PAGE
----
Economic Update — Reviewing Q3 2020
The bull market raged on in the third quarter of 2020, continuing the second quarter rally.
Despite the Covid-19 pandemic keeping a tight grip on the global economy, the S&P 500 and Dow gained 8.9% and 8.2% respectively, while big tech drove the Nasdaq Composite up 11.2% in Q3 on a total return basis. Even as markets have gained so far; the looming election, lack of fiscal stimulus out of Washington, and seemingly never-ending pandemic have led many to expect market volatility through the end of the year.
Now more than ever, keeping abreast with the latest market trends and economic data is crucial to successfully managing an investment portfolio and educating clients.
Below are a few takeaways from the YCharts Q3 2020 Economic Update. The deck, published quarterly, arms advisors and investors with the insights they need to digest from the previous quarter, and make smarter investment decisions going forward. Furthermore, the deck is built in presentation format, so you can easily leverage it in client communications.
Asset Class Performance
Every asset class in the table below posted positive gains in the third quarter, as was the case in Q2. Looking at the third column in the table below, Emerging Markets returned a respectable 9.7% in Q3, while US Growth led the charge at 13.2%.
Notably, US Treasuries posted the second best year-to-date (YTD) returns. That said, Treasuries have lost steam as yields were pushed to historical lows, and little room for further price appreciation remains. For those who bought the dip in commodities, Q3 may have provided some hope as the asset class picked up 4.6% in the quarter.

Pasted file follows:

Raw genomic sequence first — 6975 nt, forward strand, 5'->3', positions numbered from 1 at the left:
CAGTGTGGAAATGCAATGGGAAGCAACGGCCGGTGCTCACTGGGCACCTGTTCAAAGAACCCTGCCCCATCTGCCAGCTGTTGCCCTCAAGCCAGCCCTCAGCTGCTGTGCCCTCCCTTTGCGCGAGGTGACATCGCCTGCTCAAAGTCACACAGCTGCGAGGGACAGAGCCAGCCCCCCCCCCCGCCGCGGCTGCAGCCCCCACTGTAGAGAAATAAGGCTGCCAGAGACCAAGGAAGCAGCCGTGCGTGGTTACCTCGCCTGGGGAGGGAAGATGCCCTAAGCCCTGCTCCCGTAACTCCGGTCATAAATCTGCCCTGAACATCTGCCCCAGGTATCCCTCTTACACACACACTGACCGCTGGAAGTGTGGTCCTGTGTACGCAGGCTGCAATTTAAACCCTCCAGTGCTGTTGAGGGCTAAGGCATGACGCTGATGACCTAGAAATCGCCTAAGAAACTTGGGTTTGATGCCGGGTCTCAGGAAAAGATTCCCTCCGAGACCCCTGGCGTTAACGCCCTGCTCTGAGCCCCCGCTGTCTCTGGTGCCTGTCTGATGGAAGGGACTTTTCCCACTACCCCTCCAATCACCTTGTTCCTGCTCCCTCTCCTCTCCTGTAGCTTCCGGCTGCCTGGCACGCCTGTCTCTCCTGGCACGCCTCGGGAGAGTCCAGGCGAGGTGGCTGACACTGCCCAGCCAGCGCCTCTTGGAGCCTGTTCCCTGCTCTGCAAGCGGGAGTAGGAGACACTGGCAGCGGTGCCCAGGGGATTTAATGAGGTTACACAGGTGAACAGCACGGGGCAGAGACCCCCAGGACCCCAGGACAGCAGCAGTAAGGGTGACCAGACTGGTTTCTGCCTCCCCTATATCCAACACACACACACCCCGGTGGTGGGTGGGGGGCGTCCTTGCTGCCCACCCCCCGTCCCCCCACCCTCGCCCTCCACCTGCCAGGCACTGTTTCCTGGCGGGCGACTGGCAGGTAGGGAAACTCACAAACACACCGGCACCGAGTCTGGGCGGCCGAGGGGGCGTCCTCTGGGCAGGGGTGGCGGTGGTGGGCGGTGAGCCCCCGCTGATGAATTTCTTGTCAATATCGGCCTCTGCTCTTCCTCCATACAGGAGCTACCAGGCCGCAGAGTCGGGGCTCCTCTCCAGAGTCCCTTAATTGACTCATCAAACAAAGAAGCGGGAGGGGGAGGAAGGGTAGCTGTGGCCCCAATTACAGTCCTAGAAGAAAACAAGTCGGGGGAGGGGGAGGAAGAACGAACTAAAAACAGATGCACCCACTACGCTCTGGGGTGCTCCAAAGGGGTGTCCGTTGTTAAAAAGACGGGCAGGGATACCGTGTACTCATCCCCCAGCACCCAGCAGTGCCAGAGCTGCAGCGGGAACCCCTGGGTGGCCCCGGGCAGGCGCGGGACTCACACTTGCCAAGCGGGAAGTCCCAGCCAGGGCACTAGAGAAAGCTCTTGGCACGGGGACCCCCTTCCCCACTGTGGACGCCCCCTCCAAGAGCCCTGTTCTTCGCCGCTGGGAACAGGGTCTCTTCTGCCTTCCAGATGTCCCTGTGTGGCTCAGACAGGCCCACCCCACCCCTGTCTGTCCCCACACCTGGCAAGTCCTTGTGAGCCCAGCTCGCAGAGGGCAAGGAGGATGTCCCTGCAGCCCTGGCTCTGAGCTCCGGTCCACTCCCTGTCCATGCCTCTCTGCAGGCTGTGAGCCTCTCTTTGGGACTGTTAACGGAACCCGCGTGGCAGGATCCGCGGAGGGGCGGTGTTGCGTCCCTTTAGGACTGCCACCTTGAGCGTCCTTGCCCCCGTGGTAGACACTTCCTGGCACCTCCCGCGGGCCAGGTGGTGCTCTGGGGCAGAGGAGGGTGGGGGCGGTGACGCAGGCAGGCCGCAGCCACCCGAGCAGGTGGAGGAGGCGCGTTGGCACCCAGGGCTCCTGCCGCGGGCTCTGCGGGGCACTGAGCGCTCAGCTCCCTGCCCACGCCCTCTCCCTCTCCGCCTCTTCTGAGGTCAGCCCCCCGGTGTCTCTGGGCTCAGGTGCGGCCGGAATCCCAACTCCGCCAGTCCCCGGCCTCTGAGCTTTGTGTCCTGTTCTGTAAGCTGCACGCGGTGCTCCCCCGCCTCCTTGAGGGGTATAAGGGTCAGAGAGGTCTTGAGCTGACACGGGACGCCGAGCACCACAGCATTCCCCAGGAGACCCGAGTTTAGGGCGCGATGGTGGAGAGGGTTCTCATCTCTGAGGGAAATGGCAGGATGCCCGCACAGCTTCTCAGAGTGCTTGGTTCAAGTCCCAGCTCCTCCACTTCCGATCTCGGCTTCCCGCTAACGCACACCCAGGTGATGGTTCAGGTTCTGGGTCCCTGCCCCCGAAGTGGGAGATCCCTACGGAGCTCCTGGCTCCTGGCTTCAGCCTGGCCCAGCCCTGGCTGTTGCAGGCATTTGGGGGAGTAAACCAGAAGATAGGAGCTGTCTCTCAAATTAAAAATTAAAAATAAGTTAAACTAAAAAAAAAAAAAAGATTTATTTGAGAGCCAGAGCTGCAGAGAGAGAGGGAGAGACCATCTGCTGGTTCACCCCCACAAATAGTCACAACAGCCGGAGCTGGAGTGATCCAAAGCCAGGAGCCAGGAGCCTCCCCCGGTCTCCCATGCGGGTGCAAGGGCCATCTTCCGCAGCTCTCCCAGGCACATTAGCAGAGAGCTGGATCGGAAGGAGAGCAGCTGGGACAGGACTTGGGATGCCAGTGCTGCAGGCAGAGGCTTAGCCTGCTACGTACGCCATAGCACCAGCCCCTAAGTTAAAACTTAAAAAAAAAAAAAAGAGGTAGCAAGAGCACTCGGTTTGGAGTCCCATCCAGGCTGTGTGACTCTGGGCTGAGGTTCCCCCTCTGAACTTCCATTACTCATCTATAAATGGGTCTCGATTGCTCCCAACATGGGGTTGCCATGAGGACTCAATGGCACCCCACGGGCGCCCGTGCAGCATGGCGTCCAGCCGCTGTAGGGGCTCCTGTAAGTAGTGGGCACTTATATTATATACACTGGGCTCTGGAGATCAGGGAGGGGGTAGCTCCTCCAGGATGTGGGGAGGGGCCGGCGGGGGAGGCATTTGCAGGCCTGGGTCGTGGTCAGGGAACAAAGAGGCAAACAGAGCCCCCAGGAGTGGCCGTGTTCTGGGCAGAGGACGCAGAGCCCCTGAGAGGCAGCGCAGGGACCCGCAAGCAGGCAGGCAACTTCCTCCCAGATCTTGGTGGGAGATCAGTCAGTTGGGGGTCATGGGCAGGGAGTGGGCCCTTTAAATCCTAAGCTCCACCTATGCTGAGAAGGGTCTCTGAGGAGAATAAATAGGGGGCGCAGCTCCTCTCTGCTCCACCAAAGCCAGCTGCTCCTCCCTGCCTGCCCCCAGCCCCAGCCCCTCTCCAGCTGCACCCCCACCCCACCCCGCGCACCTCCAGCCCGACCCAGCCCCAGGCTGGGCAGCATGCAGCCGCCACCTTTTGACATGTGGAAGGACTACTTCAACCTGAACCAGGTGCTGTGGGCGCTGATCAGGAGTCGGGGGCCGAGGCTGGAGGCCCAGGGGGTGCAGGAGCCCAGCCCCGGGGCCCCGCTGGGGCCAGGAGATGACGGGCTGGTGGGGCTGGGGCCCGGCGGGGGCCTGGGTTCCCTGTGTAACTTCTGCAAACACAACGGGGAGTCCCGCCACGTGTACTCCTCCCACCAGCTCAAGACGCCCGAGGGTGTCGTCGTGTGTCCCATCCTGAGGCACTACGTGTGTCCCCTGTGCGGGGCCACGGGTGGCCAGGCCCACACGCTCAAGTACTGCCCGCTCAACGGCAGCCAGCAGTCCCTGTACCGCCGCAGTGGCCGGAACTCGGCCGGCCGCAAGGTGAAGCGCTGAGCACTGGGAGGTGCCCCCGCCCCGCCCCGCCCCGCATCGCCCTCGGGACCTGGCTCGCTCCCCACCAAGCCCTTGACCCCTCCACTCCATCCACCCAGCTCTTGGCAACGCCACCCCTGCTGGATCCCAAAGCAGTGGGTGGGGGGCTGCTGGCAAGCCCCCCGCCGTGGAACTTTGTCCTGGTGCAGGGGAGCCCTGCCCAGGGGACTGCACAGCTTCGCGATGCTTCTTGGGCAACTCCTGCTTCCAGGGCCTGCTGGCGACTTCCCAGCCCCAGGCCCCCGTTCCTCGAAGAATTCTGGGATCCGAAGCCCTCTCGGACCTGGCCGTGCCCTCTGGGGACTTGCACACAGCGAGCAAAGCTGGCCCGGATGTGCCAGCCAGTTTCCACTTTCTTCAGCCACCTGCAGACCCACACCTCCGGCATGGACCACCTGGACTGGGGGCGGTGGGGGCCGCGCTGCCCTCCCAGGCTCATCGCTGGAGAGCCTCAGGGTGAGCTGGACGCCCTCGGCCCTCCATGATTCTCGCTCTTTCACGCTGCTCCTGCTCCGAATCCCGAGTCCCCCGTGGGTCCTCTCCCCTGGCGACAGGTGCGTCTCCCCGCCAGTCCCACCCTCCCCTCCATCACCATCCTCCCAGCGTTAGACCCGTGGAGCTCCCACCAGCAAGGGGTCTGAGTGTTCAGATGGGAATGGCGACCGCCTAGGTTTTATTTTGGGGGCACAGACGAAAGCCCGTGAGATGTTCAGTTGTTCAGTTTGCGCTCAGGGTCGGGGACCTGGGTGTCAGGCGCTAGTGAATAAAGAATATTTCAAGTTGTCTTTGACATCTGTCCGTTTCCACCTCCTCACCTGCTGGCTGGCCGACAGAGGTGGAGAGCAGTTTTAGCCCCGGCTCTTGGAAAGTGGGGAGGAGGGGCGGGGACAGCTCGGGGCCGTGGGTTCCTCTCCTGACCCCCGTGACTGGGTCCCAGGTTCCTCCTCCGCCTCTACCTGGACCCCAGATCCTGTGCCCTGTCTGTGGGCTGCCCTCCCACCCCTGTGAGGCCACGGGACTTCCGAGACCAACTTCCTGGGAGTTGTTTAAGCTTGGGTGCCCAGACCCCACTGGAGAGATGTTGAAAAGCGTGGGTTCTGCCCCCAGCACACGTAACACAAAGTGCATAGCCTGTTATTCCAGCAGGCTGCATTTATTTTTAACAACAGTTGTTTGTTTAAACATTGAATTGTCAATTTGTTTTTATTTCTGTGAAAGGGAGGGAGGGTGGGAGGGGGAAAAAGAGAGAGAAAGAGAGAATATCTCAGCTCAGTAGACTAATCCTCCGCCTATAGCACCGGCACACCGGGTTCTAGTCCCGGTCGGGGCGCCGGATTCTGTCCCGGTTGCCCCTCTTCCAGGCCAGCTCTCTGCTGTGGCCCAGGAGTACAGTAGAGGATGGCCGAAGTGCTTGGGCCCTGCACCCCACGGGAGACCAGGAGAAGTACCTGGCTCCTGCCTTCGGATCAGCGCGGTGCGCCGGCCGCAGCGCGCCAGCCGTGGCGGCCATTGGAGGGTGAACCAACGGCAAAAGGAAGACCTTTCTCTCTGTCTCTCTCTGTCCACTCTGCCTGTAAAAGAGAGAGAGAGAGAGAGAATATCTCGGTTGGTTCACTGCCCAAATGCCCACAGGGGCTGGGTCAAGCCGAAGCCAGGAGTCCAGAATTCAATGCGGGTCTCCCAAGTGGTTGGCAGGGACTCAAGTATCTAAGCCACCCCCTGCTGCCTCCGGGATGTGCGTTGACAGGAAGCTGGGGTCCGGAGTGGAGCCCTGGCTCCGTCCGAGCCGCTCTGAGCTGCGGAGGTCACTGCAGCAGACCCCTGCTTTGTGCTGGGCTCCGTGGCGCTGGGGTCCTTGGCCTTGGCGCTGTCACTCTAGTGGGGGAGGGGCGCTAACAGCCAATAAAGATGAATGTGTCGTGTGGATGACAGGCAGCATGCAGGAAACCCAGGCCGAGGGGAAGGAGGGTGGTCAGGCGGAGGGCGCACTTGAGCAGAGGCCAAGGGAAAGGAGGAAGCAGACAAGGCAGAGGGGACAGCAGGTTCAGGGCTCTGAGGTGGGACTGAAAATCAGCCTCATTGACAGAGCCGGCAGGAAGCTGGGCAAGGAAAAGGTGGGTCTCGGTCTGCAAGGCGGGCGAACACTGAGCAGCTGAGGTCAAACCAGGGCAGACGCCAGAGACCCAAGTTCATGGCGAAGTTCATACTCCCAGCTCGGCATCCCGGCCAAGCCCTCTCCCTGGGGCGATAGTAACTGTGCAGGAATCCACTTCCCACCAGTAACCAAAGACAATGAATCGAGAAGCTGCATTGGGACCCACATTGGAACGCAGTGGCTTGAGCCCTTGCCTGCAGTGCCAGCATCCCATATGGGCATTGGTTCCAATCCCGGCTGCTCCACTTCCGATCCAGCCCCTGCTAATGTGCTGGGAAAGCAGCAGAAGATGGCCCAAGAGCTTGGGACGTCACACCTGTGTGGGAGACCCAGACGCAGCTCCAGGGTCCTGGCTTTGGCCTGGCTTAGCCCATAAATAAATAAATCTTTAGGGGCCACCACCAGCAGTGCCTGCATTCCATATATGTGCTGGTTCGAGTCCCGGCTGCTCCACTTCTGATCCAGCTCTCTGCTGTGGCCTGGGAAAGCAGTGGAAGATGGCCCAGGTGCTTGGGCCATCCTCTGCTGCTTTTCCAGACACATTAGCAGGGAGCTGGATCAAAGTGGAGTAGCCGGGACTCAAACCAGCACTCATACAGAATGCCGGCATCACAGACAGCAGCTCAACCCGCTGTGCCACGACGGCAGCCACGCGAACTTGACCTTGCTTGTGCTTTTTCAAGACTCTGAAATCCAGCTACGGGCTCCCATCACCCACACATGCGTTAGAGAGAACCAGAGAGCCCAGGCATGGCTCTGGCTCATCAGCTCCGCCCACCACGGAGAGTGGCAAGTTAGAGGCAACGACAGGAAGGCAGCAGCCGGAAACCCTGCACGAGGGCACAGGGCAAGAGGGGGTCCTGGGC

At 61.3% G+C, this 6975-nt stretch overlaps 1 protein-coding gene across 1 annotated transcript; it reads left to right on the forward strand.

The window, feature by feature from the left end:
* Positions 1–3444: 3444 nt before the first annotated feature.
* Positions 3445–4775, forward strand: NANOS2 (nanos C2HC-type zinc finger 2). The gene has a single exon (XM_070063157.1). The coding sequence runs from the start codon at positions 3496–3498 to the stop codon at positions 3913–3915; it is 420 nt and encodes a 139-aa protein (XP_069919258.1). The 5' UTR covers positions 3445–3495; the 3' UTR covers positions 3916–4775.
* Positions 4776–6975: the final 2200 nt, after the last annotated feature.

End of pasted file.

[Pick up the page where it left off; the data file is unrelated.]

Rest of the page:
“Nike Swoosh,” “U-shaped,” “V-shaped” — we’ve all heard the talk over what type of recovery the US is experiencing since the pandemic-induced recession. The chart below illustrates the quick recovery in the stock market. But what about other areas of the economy?
While housing and personal income have remained steady throughout the economic dip, both are worth keeping an eye on going forward. Certainly lagging in their pace of recovery, jobs numbers and GDP have been limping back towards their highs from earlier in 2020.
Yield Curve Normalization
Investors can breathe a sigh of relief as the yield curve fully reversed its inversion for the first time in over a year — meaning that as treasury bonds’ maturity increases, yields increase as well. As seen below, the shorter end of the curve was significantly inverted a year ago.
Recently, the curve began to steepen as short-term rates decreased substantially, while rates longer out the curve edged upwards. Overall, rates remain very low on a historical basis. As the Fed has indicated rates will remain near zero for the foreseeable future, many expect the short end of the curve to remain around current levels. We will be keeping an eye on longer-dated maturities, and how investors are gauging inflation expectations.
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